Former Bush Adviser Warns Senate Republicans Can Use 'Nuclear Option,' Delay Trump Impeachment Trial Until Day After 2020 Election

An adviser to former President George W. Bush said on Fox News Thursday morning that Republicans in the Senate could take the "nuclear" option and delay the impeachment trial of President Donald Trump until the day after the 2020 presidential election.

Brad Blakeman, who served as deputy assistant to the president for appointments and scheduling during Bush's first term and worked with his presidential campaign. Speaking on the Fox News show Fox & Friends, Blakeman explained that Senate Republicans led by Senator Mitch McConnell had "many" options to choose from in dealing with the impeachment charges against Trump brought by the House of Representatives. Among these, he said, was the "nuclear option."

"[Republicans in the Senate] can delay the trial until November 4th, the day after the election," Blakeman told the morning show's co-hosts. "And let the American people decide who our next president will be."

In an opinion piece published by The Hill on December 23 titled "There's no requirement—or need—for an actual trial in the Senate," Blakeman further explained this approach. He argued that delaying the trial until November 4 would allow American voters to decide Trump's fate in the trial. The Senate could then decide how to proceed with the trial based on whether it would be Trump or one of his Democratic rivals who would be inaugurated in January 2021.

The House passed two articles of impeachment against Trump for abuse of power and obstruction of Congress on December 18. Voting ran largely along party lines: Democrats voted to pass the articles; Republicans voted against them. The impeachment process started after a whistleblower alerted Congress to a July phone call in which which Trump asked the president of Ukraine to open an investigation into Democratic presidential candidate Joe Biden and Biden's son, Hunter.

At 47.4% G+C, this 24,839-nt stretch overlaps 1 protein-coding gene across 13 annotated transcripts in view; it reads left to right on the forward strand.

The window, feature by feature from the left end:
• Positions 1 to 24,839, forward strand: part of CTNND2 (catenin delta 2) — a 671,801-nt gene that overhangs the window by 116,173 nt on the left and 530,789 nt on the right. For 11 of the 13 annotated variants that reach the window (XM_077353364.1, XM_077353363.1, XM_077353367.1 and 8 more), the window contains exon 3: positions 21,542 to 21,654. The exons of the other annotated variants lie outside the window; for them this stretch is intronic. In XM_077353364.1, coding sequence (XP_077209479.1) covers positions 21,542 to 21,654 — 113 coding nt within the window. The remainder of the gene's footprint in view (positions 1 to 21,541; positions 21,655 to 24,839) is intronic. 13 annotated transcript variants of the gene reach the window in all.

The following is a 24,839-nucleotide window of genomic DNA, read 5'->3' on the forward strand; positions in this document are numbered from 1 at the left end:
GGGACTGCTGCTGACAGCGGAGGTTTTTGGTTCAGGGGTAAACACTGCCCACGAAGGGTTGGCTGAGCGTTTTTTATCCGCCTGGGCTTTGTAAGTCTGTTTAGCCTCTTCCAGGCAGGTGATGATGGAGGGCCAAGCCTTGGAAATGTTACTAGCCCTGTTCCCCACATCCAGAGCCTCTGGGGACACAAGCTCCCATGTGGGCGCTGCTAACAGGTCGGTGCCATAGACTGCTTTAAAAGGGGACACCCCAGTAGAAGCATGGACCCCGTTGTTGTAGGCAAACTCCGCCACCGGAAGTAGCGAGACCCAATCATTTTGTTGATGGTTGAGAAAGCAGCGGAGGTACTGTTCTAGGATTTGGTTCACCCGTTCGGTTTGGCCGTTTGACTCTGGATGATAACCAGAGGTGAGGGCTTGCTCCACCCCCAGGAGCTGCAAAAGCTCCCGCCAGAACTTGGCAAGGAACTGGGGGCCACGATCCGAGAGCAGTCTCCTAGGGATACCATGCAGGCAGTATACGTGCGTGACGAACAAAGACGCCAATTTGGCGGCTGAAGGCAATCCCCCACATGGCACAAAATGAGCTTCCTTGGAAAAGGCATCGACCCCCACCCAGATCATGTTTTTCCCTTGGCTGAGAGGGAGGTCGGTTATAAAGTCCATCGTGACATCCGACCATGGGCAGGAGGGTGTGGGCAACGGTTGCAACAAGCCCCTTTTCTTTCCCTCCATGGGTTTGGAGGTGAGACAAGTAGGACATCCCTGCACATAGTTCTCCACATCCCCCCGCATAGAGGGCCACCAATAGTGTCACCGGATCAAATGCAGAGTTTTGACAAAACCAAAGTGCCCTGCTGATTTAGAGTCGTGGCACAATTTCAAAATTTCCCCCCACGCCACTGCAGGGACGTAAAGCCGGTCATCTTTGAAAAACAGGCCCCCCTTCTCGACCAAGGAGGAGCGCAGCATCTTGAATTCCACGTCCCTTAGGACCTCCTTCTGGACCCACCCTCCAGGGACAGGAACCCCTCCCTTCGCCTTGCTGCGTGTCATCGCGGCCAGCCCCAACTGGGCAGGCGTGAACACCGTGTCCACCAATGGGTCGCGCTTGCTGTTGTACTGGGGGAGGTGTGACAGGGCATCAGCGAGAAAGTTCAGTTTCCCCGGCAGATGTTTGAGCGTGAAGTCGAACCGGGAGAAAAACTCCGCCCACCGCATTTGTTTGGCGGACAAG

The Constitution rules that after the House passes articles of impeachment, the Senate holds a trial in which it decides whether or not to remove the impeached politician from office. A date for Trump's trial before the Senate has not yet been set pending transfer of the articles of impeachment from the House to the Senate. House Speaker Nancy Pelosi, a Democrat from California, has expressed reluctance to hand over the articles to Republican-controlled Senate for review citing its "rogue" leader, Mitch McConnell.

Both in his piece for The Hill and on Fox & Friends, however, Blakeman argued that the Senate trial did not even need to take place, as the charges brought against Trump are "defective" and do not "meet the constitutional standard" for impeachment. Blakeman said he would like to see the Senate completely dismiss the charges, and argued that Trump has not been technically been impeached since Pelosi has not sent the charges to the Senate.

"So if [the House of Representatives] doesn't consummate their vote by the filing of charges against the president in the Senate, then in fact I believe—as many scholars do—that the man has not been impeached," Blakeman said.

Trump on Christmas Eve
President Donald Trump answers questions from reporters after making a video call to the troops stationed worldwide at the Mar-a-Lago estate in Palm Beach Florida, on December 24, 2019. Nicholas Kamm/Getty